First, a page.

Phoksundo is Nepal's largest national park and
covers 3,555 sq. km. Sitting astride the Dolpa
and Mugu districts of western Nepal, the park
was established to protect the trans-Himalayan
ecosystem found only in few areas of the Kingdom.
The unique park includes the Kanjiroba Himal,
with many peaks of over 6,000 meters, as well
as the famous Shey Monastery, the Phoksundo
Lake and the Langu Gorge.
The flora of the area include
pine, walnut, willow, oak, poplar and cypress
in the lower southern parts. In the higher reaches,
pine, spruce, juniper and birch pre-dominate.
The alpine areas are vegetated by berberries,
wild rose and caragana. The and trans-Himalayan
mountains and grassy alpine meadows to the north
are almost devoid of trees but have caragana
and dwarf juniper.
The wildlife of Shey Phoksundo
include a good popula-tion of blue sheep and
ghoral, musk deer, leopard, wild dog, wolf,
marmot, weasel, mouse hare, rhesus and langur
monkeys. The higher reaches and the haunt of
the elusive snow leopard. The adjoining Tibetan
region is home to such rare animals as the great
Tibetan sheep, Tibetan wild ass, Tibetan gazelle
and antelope, and wild yak. Bird species of
the park include the Impeyan and cheer Pheasant,
chough, raven, Tibetan snow cock, Tibetan twit,
brown dipper, Himalayan griffon and lammergeier.
The park is inhabited by people of Tibetan descent
who follow the pre-Buddist Bon religion and
some of the main villages are Ringmo, Pugmo,
Salclang, Kugun, and Tatgaun. On the august
full moon all Dolpa villagers converge on the
Shey (Crystal) Mountain in a festival to walk
around the holy peak three times in as many
Shey Phoksundo National Park provides a diversity
of spectacular landscapes. Elevations in the
Park range from 2,130m in Ankhe to 6,883m at
the summit of Kanjiroba Himal. Much of the Park
lies north of the Himalayan crest. Nepal’s
deepest and second largest lake, Phoksundo Lake,
lies in upper regions of Suligad. Near the lake’s
outlet is the country’s highest waterfall.
The major rivers in the Park are the Khung,
Nmajung and Panjang, The Suligad and Jugdual
Rivers, which are the major tributaries of the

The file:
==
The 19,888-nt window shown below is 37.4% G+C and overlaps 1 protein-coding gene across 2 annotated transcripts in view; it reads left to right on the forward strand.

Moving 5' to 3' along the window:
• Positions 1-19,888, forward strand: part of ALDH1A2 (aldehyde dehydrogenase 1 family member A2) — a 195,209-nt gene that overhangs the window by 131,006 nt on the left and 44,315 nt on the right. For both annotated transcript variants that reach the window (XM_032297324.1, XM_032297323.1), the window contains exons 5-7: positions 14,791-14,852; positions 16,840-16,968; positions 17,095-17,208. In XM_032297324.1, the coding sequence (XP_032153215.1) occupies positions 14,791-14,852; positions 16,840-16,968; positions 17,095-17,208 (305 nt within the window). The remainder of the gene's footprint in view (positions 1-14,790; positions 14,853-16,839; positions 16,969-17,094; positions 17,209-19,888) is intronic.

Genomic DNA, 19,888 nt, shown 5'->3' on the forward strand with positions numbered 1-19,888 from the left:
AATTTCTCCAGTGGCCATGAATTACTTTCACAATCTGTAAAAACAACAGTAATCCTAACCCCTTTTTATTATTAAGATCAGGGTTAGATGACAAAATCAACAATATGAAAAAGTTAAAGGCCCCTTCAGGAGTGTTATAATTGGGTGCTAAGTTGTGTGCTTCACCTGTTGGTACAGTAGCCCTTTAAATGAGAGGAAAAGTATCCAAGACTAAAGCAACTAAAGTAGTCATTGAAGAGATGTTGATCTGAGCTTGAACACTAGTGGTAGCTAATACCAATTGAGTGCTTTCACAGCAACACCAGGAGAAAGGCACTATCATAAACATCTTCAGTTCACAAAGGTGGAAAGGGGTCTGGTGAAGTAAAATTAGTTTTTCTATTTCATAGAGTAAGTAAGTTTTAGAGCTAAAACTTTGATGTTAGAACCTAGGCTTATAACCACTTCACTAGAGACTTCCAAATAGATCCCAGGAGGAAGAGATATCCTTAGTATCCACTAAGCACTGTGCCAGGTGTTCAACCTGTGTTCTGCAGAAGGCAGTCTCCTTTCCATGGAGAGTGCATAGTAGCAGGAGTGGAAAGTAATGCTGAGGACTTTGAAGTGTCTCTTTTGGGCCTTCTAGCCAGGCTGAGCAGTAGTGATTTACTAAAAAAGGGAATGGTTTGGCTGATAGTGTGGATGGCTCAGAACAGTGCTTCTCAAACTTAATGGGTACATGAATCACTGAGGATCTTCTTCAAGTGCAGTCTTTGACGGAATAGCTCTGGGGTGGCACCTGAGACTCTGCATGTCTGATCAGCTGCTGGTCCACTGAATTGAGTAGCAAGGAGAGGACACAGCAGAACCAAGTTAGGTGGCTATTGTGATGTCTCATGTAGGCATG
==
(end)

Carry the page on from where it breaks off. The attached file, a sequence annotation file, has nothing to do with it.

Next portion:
Thuli Bheri River; and the Langu River, which
drains the high dolpo plateau to the east and
Phoksundo Lake is famous for its
magnificent turquoise color and the spectacular
scenery clearly rank it with the most scenic
mountain parks in the world. Ringmo village,
a typical Tibetan village, is scenically nestled
in the area. Many beautiful glaciers can be
found near and above the lake area. The Park
contains many Gompas (Monasteries) and religious
area. The most famous, Shey Gompa was established
in the 11th Century. Thashung Gompa located
near Phoksundo Lake was built about 900 years
ago to conserve wildlife.
As a result of its spanning both the northern
and southern aspects of the Himalayan crest,
the Park experiences a wide climatic range.
Most of the precipitation in the area occurs
during the monsoon (July-September), although
the Dhaulagari and Kanjiroba Ranges forms a
massive barrier preventing most of the rain
from reaching the Trans-Himalayan area. The
park contains the transition from a monsoon
dominated climate with 1500 mm.of annual precipitation
in the south (Suligad) to an arid climate with
less than 500 mm. a year in the northern slopes.
Winters are quite severe, with frequent snowfalls
above 2,500m. and temperature’s remaining
below freezing above 3,000m. through much of
The Park provides important habitat for endangered
species including the snow leopard, grey wolf,
musk deer, and blue sheep, goral, great Tibetan
sheep, Himalayan tahr, leopard, jackal, and
Himalayan black bear are also found in the park.
The park is home to six species of reptiles
and 29 species of butterfly, including the highest
flying butterfly in the world, Paralasa nepalaica.
The park provides habitat for over 200 species
of birds, among which include Tibetan partridge,
wood snipe, white-throated tit, wood accentor,
and crimson-eared rose finch.
The flora found within the Park is extremely
diverse. The northern regions contain barren
areas of the upper Himalayas and the Trans-Himalayan
slope lands consisting of some rhododendron,
caragana shrubs, Salix, Juniper, white Himalayan
birch, and the occasional silver fir dominate
the high meadows of the inner Himalayas. Less
than five percent of the park is forested, with
much of it lying in the southern portion. The
Suligad Valley’s flora consists of blue
pine, spruce, hemlock, cedar, silver fir, poplar,
rhododendron, and bamboo. The Park also contains
286 species of ethno botanical importance.
The Park is home to more than 9,000 people and
their villages among the highest settlements
on Earth. Most of the inhabitants practice Bon
Buddhism, an ancient religion with roots in
Animism and Buddhism. The Bon-po religion, which
forms the entire cultural base for Tibetan Buddhism,
was founded 18,000 years ago, during the Zhang
Zung Empire of today's western Tibet. The landscape
is dotted with sacred monasteries, thangka paintings,
and chortens. The local community is heavily
dependent on trade with Tibet and agriculture.
This area is also famous for its salt trade
Individual trekking is permitted to trek to
Ringmo or Phoksundo Lake. The Tran-Himalayan
region of inner Dolpa is restricted to group
trekking only. A group trekking permit is needed
and can be arranged through any recognized trekking
agency of Nepal.
Local accommodations are available in Dunai,
Sangta, Chhepka, and Ringmo. Campsites with
rubbish pits, toilets, and shelters are available
throughout the park. Trekking lodges are located
in Dunai, Chhepka, and Ringmo and provide food
and limited supplies. Park offices are located
at Suligad, Chhepka, Palam Ringmo, and Toijem.
At the headquarters in Palam there is a small
HOW TO GET THERE
The easiest way to reach the Park is by air
from Nepalgunj to the Juphal airstrip in Dolpa
followed by a half day walk to the park entrance